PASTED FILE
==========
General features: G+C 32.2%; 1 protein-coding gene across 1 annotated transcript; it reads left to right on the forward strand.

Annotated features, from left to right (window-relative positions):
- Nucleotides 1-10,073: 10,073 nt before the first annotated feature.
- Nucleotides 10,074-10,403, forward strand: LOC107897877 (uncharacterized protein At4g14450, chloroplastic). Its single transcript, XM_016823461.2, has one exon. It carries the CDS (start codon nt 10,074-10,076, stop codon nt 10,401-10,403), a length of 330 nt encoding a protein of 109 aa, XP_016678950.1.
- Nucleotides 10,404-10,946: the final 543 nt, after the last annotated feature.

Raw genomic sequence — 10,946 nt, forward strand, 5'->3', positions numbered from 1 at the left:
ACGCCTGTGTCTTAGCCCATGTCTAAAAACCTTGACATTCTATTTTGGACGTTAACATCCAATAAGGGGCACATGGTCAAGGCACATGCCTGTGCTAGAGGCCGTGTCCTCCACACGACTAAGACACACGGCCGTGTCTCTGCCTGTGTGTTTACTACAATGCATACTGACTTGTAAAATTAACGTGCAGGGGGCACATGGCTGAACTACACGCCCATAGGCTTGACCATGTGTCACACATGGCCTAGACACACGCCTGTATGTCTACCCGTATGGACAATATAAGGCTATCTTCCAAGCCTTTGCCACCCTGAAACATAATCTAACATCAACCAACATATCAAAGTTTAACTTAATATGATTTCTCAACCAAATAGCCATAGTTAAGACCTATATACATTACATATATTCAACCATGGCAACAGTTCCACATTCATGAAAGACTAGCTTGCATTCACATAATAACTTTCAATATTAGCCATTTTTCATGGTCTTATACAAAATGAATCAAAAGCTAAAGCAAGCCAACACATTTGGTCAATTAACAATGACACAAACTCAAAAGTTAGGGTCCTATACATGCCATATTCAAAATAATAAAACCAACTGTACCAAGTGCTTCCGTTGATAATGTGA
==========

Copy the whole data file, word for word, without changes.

General features: G+C 32.2%; 1 protein-coding gene across 1 annotated transcript; it reads left to right on the forward strand.

Annotated features, from left to right (window-relative positions):
- Nucleotides 1-10,073: 10,073 nt before the first annotated feature.
- Nucleotides 10,074-10,403, forward strand: LOC107897877 (uncharacterized protein At4g14450, chloroplastic). Its single transcript, XM_016823461.2, has one exon. It carries the CDS (start codon nt 10,074-10,076, stop codon nt 10,401-10,403), a length of 330 nt encoding a protein of 109 aa, XP_016678950.1.
- Nucleotides 10,404-10,946: the final 543 nt, after the last annotated feature.

Raw genomic sequence — 10,946 nt, forward strand, 5'->3', positions numbered from 1 at the left:
ACGCCTGTGTCTTAGCCCATGTCTAAAAACCTTGACATTCTATTTTGGACGTTAACATCCAATAAGGGGCACATGGTCAAGGCACATGCCTGTGCTAGAGGCCGTGTCCTCCACACGACTAAGACACACGGCCGTGTCTCTGCCTGTGTGTTTACTACAATGCATACTGACTTGTAAAATTAACGTGCAGGGGGCACATGGCTGAACTACACGCCCATAGGCTTGACCATGTGTCACACATGGCCTAGACACACGCCTGTATGTCTACCCGTATGGACAATATAAGGCTATCTTCCAAGCCTTTGCCACCCTGAAACATAATCTAACATCAACCAACATATCAAAGTTTAACTTAATATGATTTCTCAACCAAATAGCCATAGTTAAGACCTATATACATTACATATATTCAACCATGGCAACAGTTCCACATTCATGAAAGACTAGCTTGCATTCACATAATAACTTTCAATATTAGCCATTTTTCATGGTCTTATACAAAATGAATCAAAAGCTAAAGCAAGCCAACACATTTGGTCAATTAACAATGACACAAACTCAAAAGTTAGGGTCCTATACATGCCATATTCAAAATAATAAAACCAACTGTACCAAGTGCTTCCGTTGATAATGTGA